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Your views sought over managing Scottish deer numbers for nature and climate


By David Porter

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Protecting and enhancing nature and improving animal welfare are the key aims of proposed changes to deer management legislation.

Red Deer grazing on an upland pasture. Picture: Lorne Gill/SNH.
Red Deer grazing on an upland pasture. Picture: Lorne Gill/SNH.

It is estimated there are around 1 million wild deer in Scotland, up from around 500,000 in 1990.

This extremely high population means that management is required to protect and restore important habitats, particularly woodland and peatland.

In 2023 the Scottish Parliament passed legislative changes to give authorised land managers more powers to help control the deer population including extending the period for culling male deer; allowing the use of non-lead ammunition and permitting the use of ‘night sights’ to cull deer at night.

Building on this, the Scottish Government is now seeking views on a range of further proposals to improve the current system of deer management.

These include-

Granting NatureScot additional powers to facilitate deer management for the purposes of enhancing the natural environment.

Changes to improve the welfare of wild deer when undertaking deer management.

Removing barriers for venison dealers to help expand their markets and get more venison into the food supply chain.

Biodiversity Minister Lorna Slater said: “Improving our natural environment and tackling the climate crisis through tree-planting, woodland regeneration and peatland restoration would not be possible without effective deer management.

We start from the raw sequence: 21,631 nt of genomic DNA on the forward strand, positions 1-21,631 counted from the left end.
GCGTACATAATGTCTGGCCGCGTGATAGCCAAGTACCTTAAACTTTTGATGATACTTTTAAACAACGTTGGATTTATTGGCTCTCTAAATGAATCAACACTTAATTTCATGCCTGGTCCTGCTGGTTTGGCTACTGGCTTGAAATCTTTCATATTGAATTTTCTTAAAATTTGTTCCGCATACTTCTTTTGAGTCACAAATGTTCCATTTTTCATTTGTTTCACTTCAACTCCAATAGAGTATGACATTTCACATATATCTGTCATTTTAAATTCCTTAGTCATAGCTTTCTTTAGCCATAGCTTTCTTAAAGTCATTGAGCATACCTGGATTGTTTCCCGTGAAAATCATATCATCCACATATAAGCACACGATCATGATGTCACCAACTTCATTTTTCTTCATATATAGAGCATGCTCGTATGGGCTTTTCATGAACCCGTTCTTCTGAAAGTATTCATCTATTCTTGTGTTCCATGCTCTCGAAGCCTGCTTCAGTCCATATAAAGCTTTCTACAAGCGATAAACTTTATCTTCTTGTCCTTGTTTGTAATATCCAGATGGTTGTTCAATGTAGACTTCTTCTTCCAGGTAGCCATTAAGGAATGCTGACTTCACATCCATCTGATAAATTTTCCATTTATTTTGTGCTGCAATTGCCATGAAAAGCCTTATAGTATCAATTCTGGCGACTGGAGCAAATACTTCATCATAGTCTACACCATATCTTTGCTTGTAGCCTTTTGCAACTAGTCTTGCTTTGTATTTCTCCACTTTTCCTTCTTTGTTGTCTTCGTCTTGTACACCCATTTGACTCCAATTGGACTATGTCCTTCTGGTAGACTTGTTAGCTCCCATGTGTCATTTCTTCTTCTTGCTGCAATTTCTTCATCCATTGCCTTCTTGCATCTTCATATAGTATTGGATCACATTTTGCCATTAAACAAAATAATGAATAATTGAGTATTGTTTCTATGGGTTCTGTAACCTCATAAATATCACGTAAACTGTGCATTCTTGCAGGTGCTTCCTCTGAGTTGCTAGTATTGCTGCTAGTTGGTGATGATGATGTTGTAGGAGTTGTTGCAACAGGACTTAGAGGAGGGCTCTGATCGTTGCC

“We need to get the right balance of wild deer in the right areas to maximise the environmental benefits they can bring as part of a healthy, functioning ecosystem.

“The benefits of carefully managed wild deer populations are not just environmental. Deer provide important employment and social opportunities to our rural communities and they form an iconic part of Scotland’s landscape. This consultation is an opportunity for people across Scotland to have their say on further proposals to improve the management of deer populations and to help shape future legislation.”

The managing deer for climate and nature consultationseeks views on proposed changes to Scotland’s systems of deer management.

It builds on previous legislative changes made in 2023 and recommendations made by the Deer Working Group in their 2020 report The Management of Wild Deer in Scotland.

The consultation will run for 12 weeks, closing on Friday, March 29.

Scottish Land & Estates' Wildlife Management Policy Advisor, Nadia Flaherty, has described much of the Scottish Government's proposals as 'welcome', however she has expressed significant concern around the creation of NatureScot's Deer Management Nature Restoration Orders.

She said: “While there is much to be welcomed in the Scottish Government’s proposals to modernise deer management in Scotland, the proposed creation of Deer Management Nature Restoration Orders is a cause for significant concern.

“Grazing, browsing and erosion by deer do not occur in isolation and they are not the only barriers to restoring nature. It is unlikely that the imposition of these orders alone will deliver the outcomes desired by Scottish Ministers. A holistic, integrated approach is required which considers all ecosystem impacts.

“In addition, the criterion for imposing these orders is extremely vague and subjective. Given the potentially significant financial liabilities for landowners, it must be made crystal clear in what circumstances Ministers may seek to impose such an order. The subjectivity associated with this proposal in its current form leaves the door wide open to disproportionate and unreasonable decision-making.

“It is worth remembering that private landowners are already responsible for enabling some 80% of the deer management effort underway across Scotland. It is vital that any legislative change does not detract from that considerable and vital contribution.

“We look forward to engaging with Ministers and officials in the weeks and months ahead to ensure the modernisation of deer legislation is both proportionate and workable.”


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